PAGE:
This work presents a prototype of a decision-support system for Offshore Wind Farm (OWF) construction based on the Timed Petri-Nets (TPN) approach, which aims to help the decision-maker in the industry to optimize the process execution. The objective function evaluates the solutions or alternatives to find the optimums. We also present a decoupled scheduling strategy that is computationally efficient and stable comparing to the Mixed-Integer Linear Programming method, which is mathematically exact. Nonetheless, the decision-support system also supports the case, in which multiple agents or installation vessels are used in the projects. The numerical study reveals the relation between the process acceleration and charter cost by using two installation vessels. Last, historical data are used for the weather predictions.


Deploying wind energy is one of the ways of getting climate change tractable. Studies show that 2020 was the warmest year in history in Europe and the last six years were the warmest six on record (C3S 2021). The European Union (EU) aims to be climate-neutral by 2050 – an economy with net-zero greenhouse gas emissions (European Commission 2020). Following the EU, China endeavors to achieve carbon neutrality by 2060 (Mallapaty 2020). Even though wind energy is the fifth-largest energy source worldwide, its share of the world gross electricity production counts only 4.3%, which is less than half of the electricity production of nuclear power, the fourth-largest energy source worldwide, with a share of 10.1% (IEA 2020). Fig. 1 gives an overview of the share of energy consumption worldwide in 2019.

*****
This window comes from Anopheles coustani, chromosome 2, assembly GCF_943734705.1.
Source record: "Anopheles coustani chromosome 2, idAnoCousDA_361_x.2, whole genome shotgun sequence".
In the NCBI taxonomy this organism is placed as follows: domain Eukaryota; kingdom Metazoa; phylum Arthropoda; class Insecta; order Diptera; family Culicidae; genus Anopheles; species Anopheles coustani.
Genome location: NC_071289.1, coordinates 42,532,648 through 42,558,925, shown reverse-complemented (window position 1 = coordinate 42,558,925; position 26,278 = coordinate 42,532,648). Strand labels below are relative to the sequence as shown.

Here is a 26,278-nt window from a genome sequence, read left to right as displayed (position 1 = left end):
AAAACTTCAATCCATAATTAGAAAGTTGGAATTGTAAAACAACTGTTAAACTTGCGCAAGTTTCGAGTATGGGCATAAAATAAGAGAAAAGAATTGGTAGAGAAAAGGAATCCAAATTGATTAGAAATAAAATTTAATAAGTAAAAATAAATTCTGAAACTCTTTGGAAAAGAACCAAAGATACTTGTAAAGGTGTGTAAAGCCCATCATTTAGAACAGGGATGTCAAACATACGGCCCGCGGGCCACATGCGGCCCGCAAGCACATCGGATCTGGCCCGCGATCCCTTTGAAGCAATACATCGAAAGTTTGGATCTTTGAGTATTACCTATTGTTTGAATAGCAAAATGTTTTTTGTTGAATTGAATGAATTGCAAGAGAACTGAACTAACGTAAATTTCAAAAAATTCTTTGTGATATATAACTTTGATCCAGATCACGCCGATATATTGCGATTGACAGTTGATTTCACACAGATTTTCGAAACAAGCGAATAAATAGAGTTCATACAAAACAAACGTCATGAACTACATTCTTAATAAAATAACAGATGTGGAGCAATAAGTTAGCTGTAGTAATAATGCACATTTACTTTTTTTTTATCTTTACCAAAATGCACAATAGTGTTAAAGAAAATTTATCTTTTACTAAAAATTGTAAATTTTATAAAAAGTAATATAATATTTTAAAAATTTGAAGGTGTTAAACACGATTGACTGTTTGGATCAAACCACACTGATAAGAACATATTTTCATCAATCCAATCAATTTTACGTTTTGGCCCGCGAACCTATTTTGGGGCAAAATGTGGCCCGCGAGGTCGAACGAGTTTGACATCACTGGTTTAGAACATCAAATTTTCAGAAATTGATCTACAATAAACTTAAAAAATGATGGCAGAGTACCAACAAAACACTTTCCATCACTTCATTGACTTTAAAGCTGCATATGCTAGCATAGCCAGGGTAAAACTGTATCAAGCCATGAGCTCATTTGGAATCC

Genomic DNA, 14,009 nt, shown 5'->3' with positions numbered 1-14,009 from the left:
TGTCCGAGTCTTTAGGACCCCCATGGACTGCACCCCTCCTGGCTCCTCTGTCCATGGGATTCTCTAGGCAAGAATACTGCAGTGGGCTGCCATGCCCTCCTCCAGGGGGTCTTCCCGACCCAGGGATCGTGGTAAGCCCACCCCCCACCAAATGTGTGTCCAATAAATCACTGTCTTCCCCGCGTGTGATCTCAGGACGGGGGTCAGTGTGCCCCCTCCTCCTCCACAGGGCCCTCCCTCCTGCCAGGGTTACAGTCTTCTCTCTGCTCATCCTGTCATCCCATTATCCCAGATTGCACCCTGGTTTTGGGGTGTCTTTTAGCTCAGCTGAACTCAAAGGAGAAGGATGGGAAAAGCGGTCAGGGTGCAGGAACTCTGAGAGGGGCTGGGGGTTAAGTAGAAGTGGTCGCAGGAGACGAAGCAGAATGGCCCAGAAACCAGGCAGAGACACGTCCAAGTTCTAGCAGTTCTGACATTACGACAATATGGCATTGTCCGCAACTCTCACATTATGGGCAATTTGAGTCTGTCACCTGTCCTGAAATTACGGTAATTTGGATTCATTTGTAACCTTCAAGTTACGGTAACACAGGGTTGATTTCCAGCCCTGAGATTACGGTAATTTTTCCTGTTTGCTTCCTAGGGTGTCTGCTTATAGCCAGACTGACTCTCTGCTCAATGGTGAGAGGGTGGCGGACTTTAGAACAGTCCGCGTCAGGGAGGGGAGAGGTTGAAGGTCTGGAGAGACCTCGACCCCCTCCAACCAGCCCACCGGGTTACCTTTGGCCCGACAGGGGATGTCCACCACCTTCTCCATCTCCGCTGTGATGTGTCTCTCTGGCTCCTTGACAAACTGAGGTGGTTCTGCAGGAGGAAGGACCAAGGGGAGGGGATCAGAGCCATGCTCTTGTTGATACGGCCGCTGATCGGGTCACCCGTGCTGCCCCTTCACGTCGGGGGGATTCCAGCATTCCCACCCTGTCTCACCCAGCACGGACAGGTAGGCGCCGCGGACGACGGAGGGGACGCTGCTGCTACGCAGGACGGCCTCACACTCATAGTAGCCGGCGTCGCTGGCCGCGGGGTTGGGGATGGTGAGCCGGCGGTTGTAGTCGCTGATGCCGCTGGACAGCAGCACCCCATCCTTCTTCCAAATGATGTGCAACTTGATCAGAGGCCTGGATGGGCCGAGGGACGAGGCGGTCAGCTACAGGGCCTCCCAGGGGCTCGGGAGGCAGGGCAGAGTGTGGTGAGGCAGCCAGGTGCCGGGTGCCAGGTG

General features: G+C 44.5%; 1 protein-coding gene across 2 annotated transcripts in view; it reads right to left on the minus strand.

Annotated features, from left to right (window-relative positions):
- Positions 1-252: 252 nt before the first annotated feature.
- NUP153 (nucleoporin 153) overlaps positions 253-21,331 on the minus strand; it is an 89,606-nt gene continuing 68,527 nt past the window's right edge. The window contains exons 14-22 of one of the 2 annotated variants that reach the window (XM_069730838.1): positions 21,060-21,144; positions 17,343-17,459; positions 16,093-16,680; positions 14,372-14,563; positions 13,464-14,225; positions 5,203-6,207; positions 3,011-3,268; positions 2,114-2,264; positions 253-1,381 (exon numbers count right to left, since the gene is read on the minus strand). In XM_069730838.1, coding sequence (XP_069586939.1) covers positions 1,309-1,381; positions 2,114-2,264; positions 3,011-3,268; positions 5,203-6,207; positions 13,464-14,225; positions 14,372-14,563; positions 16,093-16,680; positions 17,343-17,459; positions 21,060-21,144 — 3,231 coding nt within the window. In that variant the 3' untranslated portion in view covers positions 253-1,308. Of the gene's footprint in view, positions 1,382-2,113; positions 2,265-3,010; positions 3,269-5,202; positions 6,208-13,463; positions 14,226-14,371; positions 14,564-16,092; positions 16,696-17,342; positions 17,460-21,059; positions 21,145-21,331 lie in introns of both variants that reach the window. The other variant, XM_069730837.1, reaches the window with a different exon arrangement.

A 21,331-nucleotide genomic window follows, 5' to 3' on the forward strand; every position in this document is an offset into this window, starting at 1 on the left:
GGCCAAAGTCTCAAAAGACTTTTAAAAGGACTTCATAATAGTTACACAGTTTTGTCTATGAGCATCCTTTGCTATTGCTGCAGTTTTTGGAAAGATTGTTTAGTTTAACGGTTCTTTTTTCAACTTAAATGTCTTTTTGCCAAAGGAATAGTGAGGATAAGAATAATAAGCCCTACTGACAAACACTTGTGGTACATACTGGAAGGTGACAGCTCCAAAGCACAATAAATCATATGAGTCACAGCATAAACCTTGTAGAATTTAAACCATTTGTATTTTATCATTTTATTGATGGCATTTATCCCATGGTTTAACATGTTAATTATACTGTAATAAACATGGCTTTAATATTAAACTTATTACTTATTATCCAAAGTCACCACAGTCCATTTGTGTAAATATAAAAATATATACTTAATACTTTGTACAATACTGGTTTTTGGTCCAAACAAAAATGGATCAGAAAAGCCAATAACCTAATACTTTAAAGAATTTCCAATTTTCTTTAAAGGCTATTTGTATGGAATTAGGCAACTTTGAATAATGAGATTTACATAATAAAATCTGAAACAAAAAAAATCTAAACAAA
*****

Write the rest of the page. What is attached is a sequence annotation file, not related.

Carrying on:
One of the major weaknesses of wind energy is the high installation cost, which mostly results from severe offshore weather conditions. A possible way to mitigate this enormous expenditure is through effective scheduling and rescheduling. However, it is not an easy task to schedule the offshore installation process, since it is heavily influenced by the offshore weather condition, which is changeable and partially predictable. Besides, other sorts of unstable factors, e.g., the crew's illness, are hard to quantify. Thus, we present a prototype of a decision-support system to help the operator make decisions during the installation process, which can schedule and reschedule the installation tasks and consider the nonsystematic influences as information from the real physical system.

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